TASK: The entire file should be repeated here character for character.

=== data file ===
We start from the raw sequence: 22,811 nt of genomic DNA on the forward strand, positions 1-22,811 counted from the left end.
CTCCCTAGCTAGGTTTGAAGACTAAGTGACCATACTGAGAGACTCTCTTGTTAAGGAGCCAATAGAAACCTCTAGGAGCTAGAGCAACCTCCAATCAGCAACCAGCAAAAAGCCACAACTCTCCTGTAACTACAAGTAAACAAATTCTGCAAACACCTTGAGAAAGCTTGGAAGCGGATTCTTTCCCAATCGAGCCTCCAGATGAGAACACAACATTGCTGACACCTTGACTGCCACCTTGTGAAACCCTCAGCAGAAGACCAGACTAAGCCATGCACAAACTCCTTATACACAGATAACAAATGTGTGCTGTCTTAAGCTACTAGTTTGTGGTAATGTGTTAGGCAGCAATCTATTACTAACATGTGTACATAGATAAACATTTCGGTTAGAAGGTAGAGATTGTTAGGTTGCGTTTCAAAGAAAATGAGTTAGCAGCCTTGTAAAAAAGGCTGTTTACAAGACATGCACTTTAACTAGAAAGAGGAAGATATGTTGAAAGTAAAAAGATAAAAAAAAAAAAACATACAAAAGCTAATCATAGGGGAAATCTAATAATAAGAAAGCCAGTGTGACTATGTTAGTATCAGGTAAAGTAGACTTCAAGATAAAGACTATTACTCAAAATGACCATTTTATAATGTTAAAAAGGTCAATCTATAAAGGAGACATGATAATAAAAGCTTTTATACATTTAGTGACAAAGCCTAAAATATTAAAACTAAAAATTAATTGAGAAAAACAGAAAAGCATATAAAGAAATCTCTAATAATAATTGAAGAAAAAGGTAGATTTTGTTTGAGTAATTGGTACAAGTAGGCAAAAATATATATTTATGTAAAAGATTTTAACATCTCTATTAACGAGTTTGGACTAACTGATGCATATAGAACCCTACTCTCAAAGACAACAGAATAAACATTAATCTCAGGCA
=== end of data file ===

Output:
We start from the raw sequence: 22,811 nt of genomic DNA on the forward strand, positions 1-22,811 counted from the left end.
CTCCCTAGCTAGGTTTGAAGACTAAGTGACCATACTGAGAGACTCTCTTGTTAAGGAGCCAATAGAAACCTCTAGGAGCTAGAGCAACCTCCAATCAGCAACCAGCAAAAAGCCACAACTCTCCTGTAACTACAAGTAAACAAATTCTGCAAACACCTTGAGAAAGCTTGGAAGCGGATTCTTTCCCAATCGAGCCTCCAGATGAGAACACAACATTGCTGACACCTTGACTGCCACCTTGTGAAACCCTCAGCAGAAGACCAGACTAAGCCATGCACAAACTCCTTATACACAGATAACAAATGTGTGCTGTCTTAAGCTACTAGTTTGTGGTAATGTGTTAGGCAGCAATCTATTACTAACATGTGTACATAGATAAACATTTCGGTTAGAAGGTAGAGATTGTTAGGTTGCGTTTCAAAGAAAATGAGTTAGCAGCCTTGTAAAAAAGGCTGTTTACAAGACATGCACTTTAACTAGAAAGAGGAAGATATGTTGAAAGTAAAAAGATAAAAAAAAAAAAACATACAAAAGCTAATCATAGGGGAAATCTAATAATAAGAAAGCCAGTGTGACTATGTTAGTATCAGGTAAAGTAGACTTCAAGATAAAGACTATTACTCAAAATGACCATTTTATAATGTTAAAAAGGTCAATCTATAAAGGAGACATGATAATAAAAGCTTTTATACATTTAGTGACAAAGCCTAAAATATTAAAACTAAAAATTAATTGAGAAAAACAGAAAAGCATATAAAGAAATCTCTAATAATAATTGAAGAAAAAGGTAGATTTTGTTTGAGTAATTGGTACAAGTAGGCAAAAATATATATTTATGTAAAAGATTTTAACATCTCTATTAACGAGTTTGGACTAACTGATGCATATAGAACCCTACTCTCAAAGACAACAGAATAAACATTAATCTCAGGCA